But these are just ordinary Malay folk in Malaysia with families who lead their lives day to day, making a living the best they can, and they keep their political opinions to themselves.
Many non-Malays are also like that, so it’s not just a Malay thing.
Mo Saladin: Malays are indeed very conscious of how tenuous these tags can be. Many do not wish to be self-assigned or publicly proclaimed baton carriers of the moderates versus fundamentalists polemics.
Whilst many are hesitant to turn into polemicists on the subject matter, they are acutely aware of the devastating consequences if the balance is tipped heavily on one side.
Truth be told, many expect the mature Muslim voices in leadership not to be so spiritless in countering the virulent fundamentalist tendencies in the community. That perhaps has been the clearest indication of their preference to follow the centrist path.
But asking the Malays to stand on soap boxes to denounce their sacred cows is maybe a bridge too far.
Anonymous #28648954: But Mariam, if we non-Malays try to voice our opinion on certain "sensitive" matters, the Malay Muslim fanatics will jump up and down, froth at their mouths, bay for our blood and tell us "jangan cabar, jangan masuk campur, ini bukan hal non-Muslim, etc, etc, etc!"
Ian20013: @Anonymous#28648954, I agree, and worse is that the vocal Malays will issue the threat and somewhere there would be a radicalised Malay carrying out the threat, even though the vocal Malay may not intend to carry out his/her threat.
Quo Vadis: Mariam, you hit the nail in the head, call a spade a spade.
No core changes will ever take place until the "moderates" (if they do in fact exist, if at all), become vocal enough and in sufficient numbers to disavow political models and operating mechanisms determined by concepts of ‘ketuanan’, consistently subjected to implementation of policies prescribed, defined by what the proponents want and not what the people need.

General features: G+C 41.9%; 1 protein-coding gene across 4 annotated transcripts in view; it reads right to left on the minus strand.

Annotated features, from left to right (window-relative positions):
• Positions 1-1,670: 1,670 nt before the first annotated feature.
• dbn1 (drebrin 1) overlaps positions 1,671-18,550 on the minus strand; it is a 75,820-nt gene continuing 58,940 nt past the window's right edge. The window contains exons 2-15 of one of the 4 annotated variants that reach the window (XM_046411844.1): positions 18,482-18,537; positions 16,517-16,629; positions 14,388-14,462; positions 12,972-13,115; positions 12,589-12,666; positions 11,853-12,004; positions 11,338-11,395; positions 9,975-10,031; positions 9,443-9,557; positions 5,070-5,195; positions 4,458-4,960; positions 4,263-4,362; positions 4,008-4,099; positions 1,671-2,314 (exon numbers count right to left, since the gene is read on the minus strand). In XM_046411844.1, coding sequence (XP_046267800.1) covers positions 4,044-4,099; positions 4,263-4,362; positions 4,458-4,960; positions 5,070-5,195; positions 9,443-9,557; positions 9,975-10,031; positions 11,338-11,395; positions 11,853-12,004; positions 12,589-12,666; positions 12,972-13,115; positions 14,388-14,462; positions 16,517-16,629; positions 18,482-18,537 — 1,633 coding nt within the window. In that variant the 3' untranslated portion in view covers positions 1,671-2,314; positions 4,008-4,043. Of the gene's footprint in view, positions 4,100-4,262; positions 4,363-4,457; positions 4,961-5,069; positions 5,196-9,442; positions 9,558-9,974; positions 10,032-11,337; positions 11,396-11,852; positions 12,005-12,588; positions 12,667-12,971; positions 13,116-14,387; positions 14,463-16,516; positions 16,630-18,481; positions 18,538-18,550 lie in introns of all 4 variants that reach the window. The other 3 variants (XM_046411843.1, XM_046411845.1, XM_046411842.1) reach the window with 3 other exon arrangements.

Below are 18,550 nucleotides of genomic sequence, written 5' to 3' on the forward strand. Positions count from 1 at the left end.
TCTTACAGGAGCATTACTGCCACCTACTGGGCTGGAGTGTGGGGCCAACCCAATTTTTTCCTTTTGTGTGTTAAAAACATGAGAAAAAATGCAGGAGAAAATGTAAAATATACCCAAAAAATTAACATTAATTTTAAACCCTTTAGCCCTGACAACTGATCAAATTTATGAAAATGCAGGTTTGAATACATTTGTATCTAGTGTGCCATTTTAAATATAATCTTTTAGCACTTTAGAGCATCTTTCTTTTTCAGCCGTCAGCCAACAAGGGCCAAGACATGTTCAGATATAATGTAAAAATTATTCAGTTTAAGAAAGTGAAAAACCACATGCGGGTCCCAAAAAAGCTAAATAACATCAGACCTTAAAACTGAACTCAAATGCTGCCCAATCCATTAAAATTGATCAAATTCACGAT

This political model will always be the basics that will never, ever change. Let’s not delude ourselves, naive as we may be.
Anon88: I live in the Malay heartland of Kelantan. I take my Rottweiler for his countryside walk every Friday in the paddy fields and kampung areas.
Everywhere we go, the Malays are intrigued by him; we are never troubled by anyone. Instead, they crowd around my car to have a good look at him. Their natural curiosity and enthusiasm for animals are apparent and intact.
That is the Malaysia that I hope will never change, and my experience with the rural kampung folk gives me hope that better sense will prevail.
David Dass: In the day-to-day interactions between Muslims and non-Muslims in Malaysia, there is perfect harmony. It is only in the rhetoric of politicians and some muftis that we are made conscious of divisions that must exist.
PAS takes the most extremist view. And politicians who defend Malay rights and privileges sometimes use religion to justify exclusion and discrimination.